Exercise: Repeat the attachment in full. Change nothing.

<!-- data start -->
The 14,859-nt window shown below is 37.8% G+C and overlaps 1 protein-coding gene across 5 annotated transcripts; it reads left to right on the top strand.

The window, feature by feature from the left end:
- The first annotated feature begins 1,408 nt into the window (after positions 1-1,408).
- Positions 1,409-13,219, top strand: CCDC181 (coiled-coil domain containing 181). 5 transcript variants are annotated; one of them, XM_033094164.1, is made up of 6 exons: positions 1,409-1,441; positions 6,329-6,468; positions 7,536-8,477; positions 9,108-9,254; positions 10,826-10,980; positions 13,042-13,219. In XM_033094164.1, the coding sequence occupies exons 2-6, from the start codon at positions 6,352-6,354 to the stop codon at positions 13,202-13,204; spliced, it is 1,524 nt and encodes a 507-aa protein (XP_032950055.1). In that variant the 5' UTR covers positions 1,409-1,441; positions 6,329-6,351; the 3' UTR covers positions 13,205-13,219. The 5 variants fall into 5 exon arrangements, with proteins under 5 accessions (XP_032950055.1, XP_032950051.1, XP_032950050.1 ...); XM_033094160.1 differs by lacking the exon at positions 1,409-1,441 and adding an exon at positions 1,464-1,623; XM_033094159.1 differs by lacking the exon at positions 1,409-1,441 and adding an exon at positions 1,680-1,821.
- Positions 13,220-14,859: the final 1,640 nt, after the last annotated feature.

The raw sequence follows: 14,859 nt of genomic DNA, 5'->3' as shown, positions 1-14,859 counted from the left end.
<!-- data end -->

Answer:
The 14,859-nt window shown below is 37.8% G+C and overlaps 1 protein-coding gene across 5 annotated transcripts; it reads left to right on the top strand.

The window, feature by feature from the left end:
- The first annotated feature begins 1,408 nt into the window (after positions 1-1,408).
- Positions 1,409-13,219, top strand: CCDC181 (coiled-coil domain containing 181). 5 transcript variants are annotated; one of them, XM_033094164.1, is made up of 6 exons: positions 1,409-1,441; positions 6,329-6,468; positions 7,536-8,477; positions 9,108-9,254; positions 10,826-10,980; positions 13,042-13,219. In XM_033094164.1, the coding sequence occupies exons 2-6, from the start codon at positions 6,352-6,354 to the stop codon at positions 13,202-13,204; spliced, it is 1,524 nt and encodes a 507-aa protein (XP_032950055.1). In that variant the 5' UTR covers positions 1,409-1,441; positions 6,329-6,351; the 3' UTR covers positions 13,205-13,219. The 5 variants fall into 5 exon arrangements, with proteins under 5 accessions (XP_032950055.1, XP_032950051.1, XP_032950050.1 ...); XM_033094160.1 differs by lacking the exon at positions 1,409-1,441 and adding an exon at positions 1,464-1,623; XM_033094159.1 differs by lacking the exon at positions 1,409-1,441 and adding an exon at positions 1,680-1,821.
- Positions 13,220-14,859: the final 1,640 nt, after the last annotated feature.

The raw sequence follows: 14,859 nt of genomic DNA, 5'->3' as shown, positions 1-14,859 counted from the left end.